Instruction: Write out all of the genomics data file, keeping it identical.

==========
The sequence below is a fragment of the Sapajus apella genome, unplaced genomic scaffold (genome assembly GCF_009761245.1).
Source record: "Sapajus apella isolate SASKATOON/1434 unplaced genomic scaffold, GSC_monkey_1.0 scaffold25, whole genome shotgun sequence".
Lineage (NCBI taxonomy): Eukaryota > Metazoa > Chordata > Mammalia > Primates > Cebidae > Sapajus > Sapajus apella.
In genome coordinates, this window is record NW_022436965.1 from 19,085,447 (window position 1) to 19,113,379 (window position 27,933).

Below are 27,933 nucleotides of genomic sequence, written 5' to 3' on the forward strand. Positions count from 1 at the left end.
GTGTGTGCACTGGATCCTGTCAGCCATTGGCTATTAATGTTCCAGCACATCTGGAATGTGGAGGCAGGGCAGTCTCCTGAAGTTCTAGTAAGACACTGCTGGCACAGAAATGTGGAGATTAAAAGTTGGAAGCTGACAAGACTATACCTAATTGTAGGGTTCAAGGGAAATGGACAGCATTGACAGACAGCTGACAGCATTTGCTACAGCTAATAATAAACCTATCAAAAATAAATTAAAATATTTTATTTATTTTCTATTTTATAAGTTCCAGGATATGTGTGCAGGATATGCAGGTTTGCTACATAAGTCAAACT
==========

The sequence below is a fragment of the Sapajus apella genome, unplaced genomic scaffold (genome assembly GCF_009761245.1).
Source record: "Sapajus apella isolate SASKATOON/1434 unplaced genomic scaffold, GSC_monkey_1.0 scaffold25, whole genome shotgun sequence".
Lineage (NCBI taxonomy): Eukaryota > Metazoa > Chordata > Mammalia > Primates > Cebidae > Sapajus > Sapajus apella.
In genome coordinates, this window is record NW_022436965.1 from 19,085,447 (window position 1) to 19,113,379 (window position 27,933).

Below are 27,933 nucleotides of genomic sequence, written 5' to 3' on the forward strand. Positions count from 1 at the left end.
GTGTGTGCACTGGATCCTGTCAGCCATTGGCTATTAATGTTCCAGCACATCTGGAATGTGGAGGCAGGGCAGTCTCCTGAAGTTCTAGTAAGACACTGCTGGCACAGAAATGTGGAGATTAAAAGTTGGAAGCTGACAAGACTATACCTAATTGTAGGGTTCAAGGGAAATGGACAGCATTGACAGACAGCTGACAGCATTTGCTACAGCTAATAATAAACCTATCAAAAATAAATTAAAATATTTTATTTATTTTCTATTTTATAAGTTCCAGGATATGTGTGCAGGATATGCAGGTTTGCTACATAAGTCAAACT